Residential property investors understand conditional contracts.
To sign a contract subject to a pest inspection, for instance, is fairly common practice around Australia.
In fact, conditional contracts are a great way to lock in a deal but give you an out based on certain conditions. Sometimes these conditions are based on your personal conditions as they purchaser; sometimes they are to do with the property itself.
Common property based conditions are having the purchase being subject to a pest inspection, or a building inspection, etc., so that if you get the inspection done, and you find things that were not disclosed in the listing, or things that you couldn't have known about ahead of time. A good example of this is finding termites during the pest inspection, in this case, you can either back out of the deal, or you can renegotiate.
During this conditional time, the vendor cannot sell to someone else or sign an unconditional contract with another person.
As a buyer, you can also sign a conditional contract subject to finance, which means that if you do not get approved for finance for any reason you can cancel the deal and the vendor can take the property to any other interested parties or continue to list the property as for sale.
These are a great legal loophole in property, but there are only so many conditions you can feasibly use with investing in residential real estate.
In commercial however there are many more things you can negotiate. In fact, you can practically be as creative as you like. It all comes down to what you can negotiate and what vendors will agree to.
One of my students did a deal recently where he bought a strip of 8 shops on 4 titles, but he realised that this titles boundaries were almost arbitrary, they didn't actually line up with the walls of the shops.
This meant that they could not, at the time of purchase be sold off as 4 groups of 2 shops, greatly reducing the value of the property.
To strata title the shops into 8 would be the best thing to do with these shops, however, that could be a long and expensive procedure. The simpler and faster strategy was to so a boundary realignment.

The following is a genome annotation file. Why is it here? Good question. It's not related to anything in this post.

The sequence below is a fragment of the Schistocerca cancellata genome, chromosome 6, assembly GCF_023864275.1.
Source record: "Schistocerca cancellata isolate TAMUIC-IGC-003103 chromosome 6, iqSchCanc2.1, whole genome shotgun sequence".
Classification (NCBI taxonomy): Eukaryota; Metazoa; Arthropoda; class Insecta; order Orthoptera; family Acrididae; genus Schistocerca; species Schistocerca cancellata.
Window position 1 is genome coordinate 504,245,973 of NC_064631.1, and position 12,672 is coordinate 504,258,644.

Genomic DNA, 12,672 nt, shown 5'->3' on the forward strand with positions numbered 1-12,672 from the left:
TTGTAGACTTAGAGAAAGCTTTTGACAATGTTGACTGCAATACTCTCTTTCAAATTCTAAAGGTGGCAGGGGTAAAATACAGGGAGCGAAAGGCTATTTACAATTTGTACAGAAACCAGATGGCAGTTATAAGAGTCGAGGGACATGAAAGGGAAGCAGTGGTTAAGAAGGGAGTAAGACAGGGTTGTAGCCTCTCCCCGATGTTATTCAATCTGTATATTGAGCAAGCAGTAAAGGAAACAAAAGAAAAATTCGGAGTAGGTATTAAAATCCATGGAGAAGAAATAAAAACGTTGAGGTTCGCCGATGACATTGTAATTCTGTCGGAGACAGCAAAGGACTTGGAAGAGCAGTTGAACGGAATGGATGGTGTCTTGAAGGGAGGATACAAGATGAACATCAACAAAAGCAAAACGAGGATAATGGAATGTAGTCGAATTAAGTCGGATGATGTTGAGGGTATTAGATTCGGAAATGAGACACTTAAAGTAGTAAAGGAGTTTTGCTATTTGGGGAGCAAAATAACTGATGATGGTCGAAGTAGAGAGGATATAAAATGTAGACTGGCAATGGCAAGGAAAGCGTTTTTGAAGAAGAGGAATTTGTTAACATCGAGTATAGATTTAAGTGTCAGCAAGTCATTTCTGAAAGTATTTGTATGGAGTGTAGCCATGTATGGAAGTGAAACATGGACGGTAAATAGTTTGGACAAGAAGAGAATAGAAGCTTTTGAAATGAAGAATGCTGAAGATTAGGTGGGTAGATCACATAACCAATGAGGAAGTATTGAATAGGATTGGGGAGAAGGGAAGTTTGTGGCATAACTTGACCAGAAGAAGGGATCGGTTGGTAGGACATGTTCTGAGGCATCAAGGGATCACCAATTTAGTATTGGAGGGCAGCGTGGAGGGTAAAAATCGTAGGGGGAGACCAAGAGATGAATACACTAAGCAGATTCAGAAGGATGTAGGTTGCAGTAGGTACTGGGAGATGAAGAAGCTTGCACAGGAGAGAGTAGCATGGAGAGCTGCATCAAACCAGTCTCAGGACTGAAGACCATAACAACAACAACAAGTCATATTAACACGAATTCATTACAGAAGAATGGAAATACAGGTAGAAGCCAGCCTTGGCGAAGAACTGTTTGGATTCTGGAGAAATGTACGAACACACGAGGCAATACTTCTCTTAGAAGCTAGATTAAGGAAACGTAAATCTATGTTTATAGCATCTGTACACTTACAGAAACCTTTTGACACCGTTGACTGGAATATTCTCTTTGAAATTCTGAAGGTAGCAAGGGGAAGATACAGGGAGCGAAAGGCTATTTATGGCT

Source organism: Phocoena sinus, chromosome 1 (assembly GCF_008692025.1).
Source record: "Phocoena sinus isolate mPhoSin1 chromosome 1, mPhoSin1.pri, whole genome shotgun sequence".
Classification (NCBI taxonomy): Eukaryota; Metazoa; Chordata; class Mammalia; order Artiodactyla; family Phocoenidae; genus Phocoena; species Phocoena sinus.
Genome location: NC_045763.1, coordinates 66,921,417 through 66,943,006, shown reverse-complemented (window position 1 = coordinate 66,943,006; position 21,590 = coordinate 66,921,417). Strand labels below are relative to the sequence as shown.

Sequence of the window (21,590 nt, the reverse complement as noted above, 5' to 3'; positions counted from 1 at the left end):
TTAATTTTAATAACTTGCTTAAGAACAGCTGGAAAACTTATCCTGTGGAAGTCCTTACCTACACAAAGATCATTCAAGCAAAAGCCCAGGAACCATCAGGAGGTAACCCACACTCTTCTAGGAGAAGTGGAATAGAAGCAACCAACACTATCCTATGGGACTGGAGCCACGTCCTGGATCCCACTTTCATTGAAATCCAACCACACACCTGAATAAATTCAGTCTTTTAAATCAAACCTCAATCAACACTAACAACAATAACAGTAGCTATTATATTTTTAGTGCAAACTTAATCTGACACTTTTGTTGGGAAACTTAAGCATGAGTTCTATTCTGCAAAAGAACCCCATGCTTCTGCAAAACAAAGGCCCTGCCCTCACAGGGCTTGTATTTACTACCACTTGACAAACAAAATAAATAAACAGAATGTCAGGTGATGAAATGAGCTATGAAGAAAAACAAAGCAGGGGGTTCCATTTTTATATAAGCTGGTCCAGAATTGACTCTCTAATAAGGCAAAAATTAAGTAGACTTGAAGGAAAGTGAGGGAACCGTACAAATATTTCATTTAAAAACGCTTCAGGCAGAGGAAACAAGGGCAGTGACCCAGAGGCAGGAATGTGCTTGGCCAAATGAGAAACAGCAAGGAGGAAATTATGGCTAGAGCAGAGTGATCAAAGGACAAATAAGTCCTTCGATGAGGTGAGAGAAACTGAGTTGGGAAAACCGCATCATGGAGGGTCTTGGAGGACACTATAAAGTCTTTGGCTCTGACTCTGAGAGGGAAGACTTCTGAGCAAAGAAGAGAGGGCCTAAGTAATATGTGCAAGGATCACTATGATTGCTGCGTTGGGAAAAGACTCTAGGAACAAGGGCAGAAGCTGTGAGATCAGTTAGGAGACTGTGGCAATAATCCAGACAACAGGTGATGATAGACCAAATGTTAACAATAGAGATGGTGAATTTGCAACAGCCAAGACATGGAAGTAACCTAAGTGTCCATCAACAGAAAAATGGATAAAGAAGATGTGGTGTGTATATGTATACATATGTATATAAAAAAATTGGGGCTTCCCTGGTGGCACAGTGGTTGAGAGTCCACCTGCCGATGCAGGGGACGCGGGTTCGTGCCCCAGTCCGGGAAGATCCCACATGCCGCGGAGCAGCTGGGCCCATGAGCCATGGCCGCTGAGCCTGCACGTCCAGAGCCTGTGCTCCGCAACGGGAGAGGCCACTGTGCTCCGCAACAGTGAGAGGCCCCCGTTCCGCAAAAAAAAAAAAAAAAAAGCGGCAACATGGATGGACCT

The question was, how long would it take the council to put those changes in place? Creating this realignment would potentially increase the equity in the property, so it was an integral part of the investment.
Rather than waiting and even potentially fighting the council for these changes, he simply made it a condition of sale.
Basically – I'll buy subject to the council boundary realignment going through. It was a very clever move. He wasn't committed until he knew there was all this additional equity waiting for him in the property.
In the council had nothing to do with the purchase itself, but he was able to negotiate that condition into the contract.
Knowing this can be useful if you are ever looking at purchasing a vacant property. You could negotiate, for instance, a condition that you won't settle until you've found a tenant and got a lease signed. This means that you are probably likely to buy below the truly leased value of the property but not handing the money across until you have a lease and an income locked in.
It would also mean that you would settle, get the lease signed and immediately you could get the property revalued with the lease in place.
If the new tenants were going to do any fitout of the property, then you'd get the valuation done as soon as they finished.
There are a huge number of things you can negotiate into a purchase agreement and in a lease agreement that I discuss in my course, but you can see from these examples, knowing what, and how to put these conditions in place, can create very fast equity, remove the risk and turn an average investment into an absolute winner.
Get your lawyer to advise on how to insert clauses that will protect you and make the deal go more your way.